Measuring the Effectiveness of Funeral Home Marketing Efforts (Part 2)

In a recent blog post, we explained that there are most likely multiple points at which you can experience success or failure with a funeral home marketing effort. These “decision points” can help you evaluate your efforts and make changes to help produce better results for your firm.

To further examine potential decision points, we used the following direct mail campaign as an example:

  • Mail quantity = 5,000
  • Responses = 100 (2% response rate)
  • Responses resulting in an appointment = 50%
  • Contracts written from the appointments = 35 (The 50% used above assumes some appointments result in two contracts due to spouses both prearranging.)

In this example, what would happen if you had a strong response rate but your appointment-setting rate dropped to 20%? One possible explanation is that the mailing was not the best approach for your funeral home’s preneed program. For example, you may have used a survey piece that generated strong returns because people value sharing their opinions, not because they have a strong interest in prearranging a funeral.

Now consider the example above, but instead of 35 contracts written from appointments, your firm only wrote 10. You might view this marketing effort as a failure, but if you did you would be ignoring the successful return on mail and the strong appointment setting.

So what happened? A preneed program that generates strong leads and solid appointment setting but underperforms in actual sales may require further investment in the training of its preneed professionals. You might also review your presentations to ensure you are communicating the benefits of prearranging that matter most to your potential clients.

Direct mail is an excellent medium for tracking because it allows you to count leads, appointments and sales with relative ease. With planning and follow-through, you can apply these same measurement strategies to your firm’s public relations activities. Whether planning a senior movie night or a series of newspaper articles that explain topics related to funeral service, you can put a tracking program in place to help evaluate success.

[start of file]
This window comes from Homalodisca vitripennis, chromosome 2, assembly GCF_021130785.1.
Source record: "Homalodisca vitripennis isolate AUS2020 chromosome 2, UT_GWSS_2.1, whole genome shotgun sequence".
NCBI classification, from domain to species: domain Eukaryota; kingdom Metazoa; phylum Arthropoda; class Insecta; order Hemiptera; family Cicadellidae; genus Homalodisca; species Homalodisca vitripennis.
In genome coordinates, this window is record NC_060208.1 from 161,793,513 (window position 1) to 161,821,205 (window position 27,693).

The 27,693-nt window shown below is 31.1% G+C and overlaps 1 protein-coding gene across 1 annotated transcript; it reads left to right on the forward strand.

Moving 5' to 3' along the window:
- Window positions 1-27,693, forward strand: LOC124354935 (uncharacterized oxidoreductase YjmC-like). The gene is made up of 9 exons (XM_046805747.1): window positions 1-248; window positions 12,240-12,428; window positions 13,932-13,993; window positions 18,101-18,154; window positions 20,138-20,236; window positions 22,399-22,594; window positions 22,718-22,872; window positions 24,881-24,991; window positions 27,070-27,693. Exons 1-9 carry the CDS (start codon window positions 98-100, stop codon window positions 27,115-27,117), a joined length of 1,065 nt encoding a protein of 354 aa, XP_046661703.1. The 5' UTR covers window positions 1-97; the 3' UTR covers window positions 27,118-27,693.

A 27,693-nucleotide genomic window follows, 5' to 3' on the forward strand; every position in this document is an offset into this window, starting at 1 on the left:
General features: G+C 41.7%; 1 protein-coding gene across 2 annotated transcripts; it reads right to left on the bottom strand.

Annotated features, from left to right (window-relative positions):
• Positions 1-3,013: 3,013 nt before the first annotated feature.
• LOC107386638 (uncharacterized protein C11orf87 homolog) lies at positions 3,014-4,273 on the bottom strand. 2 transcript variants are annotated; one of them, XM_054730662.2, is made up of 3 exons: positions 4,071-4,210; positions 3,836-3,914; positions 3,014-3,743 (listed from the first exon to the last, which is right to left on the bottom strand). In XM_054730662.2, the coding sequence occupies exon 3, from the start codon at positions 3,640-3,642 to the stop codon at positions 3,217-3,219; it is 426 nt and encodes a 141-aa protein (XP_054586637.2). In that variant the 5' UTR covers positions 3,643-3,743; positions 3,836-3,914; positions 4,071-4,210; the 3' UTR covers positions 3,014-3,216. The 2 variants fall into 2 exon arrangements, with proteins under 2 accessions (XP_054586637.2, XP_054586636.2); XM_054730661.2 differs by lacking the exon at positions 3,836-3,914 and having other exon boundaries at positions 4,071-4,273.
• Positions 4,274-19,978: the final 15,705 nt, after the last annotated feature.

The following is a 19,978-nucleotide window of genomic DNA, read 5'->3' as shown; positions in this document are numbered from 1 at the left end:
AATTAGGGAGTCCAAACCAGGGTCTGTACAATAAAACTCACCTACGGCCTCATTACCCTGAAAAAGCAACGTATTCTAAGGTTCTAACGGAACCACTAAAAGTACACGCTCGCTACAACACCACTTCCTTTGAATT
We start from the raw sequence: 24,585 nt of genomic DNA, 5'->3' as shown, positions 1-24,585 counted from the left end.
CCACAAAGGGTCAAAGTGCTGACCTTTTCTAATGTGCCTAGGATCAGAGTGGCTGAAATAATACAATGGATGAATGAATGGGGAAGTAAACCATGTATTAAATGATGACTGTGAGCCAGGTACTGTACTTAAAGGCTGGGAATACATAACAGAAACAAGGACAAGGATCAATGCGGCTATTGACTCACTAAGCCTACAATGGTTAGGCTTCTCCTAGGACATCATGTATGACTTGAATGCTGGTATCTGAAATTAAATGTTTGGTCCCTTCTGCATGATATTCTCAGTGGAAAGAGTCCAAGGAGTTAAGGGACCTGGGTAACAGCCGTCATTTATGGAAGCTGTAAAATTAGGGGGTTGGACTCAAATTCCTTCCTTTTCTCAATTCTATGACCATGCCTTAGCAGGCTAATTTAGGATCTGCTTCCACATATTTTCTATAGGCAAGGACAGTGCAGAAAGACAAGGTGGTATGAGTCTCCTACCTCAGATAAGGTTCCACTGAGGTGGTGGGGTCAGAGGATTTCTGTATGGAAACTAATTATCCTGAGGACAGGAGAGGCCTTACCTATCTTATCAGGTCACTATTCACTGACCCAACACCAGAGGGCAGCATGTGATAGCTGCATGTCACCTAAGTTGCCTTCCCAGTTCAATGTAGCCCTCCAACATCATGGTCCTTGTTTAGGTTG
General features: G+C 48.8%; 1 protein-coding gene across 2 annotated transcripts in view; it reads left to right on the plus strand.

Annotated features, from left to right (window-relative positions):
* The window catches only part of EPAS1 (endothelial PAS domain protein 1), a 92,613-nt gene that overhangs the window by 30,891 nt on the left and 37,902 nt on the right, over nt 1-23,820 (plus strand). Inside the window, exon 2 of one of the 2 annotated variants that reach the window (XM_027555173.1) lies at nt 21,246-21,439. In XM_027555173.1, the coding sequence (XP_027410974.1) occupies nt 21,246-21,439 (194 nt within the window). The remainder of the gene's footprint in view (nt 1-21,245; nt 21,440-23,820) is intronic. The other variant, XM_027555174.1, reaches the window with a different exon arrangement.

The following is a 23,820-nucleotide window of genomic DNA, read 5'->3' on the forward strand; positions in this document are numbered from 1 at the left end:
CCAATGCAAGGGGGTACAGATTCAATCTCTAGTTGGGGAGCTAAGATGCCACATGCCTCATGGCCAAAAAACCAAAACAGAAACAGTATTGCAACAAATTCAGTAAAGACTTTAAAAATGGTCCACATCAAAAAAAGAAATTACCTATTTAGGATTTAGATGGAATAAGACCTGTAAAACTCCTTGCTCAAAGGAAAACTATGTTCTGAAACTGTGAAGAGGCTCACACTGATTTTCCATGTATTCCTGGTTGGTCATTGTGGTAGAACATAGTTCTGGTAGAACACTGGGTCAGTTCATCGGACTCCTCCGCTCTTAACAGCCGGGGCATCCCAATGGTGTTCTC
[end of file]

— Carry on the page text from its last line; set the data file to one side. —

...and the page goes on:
In the case of a public relations event, you can track more than just the number of people who attend your event. It’s important to provide opportunities for people to indicate they want more information about your services. For example, you could offer a prize drawing with entry forms that include a box to check to receive a free planning guide or other incentive.

After hosting an event, you should also ask for feedback about your attendees’ experiences. Community events allow you to demonstrate your expertise in planning, organizing and running events. Success can be measured by asking attendees one question: “Based on your experience, what is the likelihood on a scale of one to 10 (10 is the most likely) that you would recommend our firm to others?” If you consistently score an average of nine or 10, you are successfully building your reputation by gaining brand advocates.

In summary, one of the most important marketing activities you can do is to measure your outcomes. Do that by developing a system you can easily maintain and that gives you basic information to help you adjust current programs and develop future efforts.

This post has been adapted from an article that originally appeared in the myHomesteaders newsletter.


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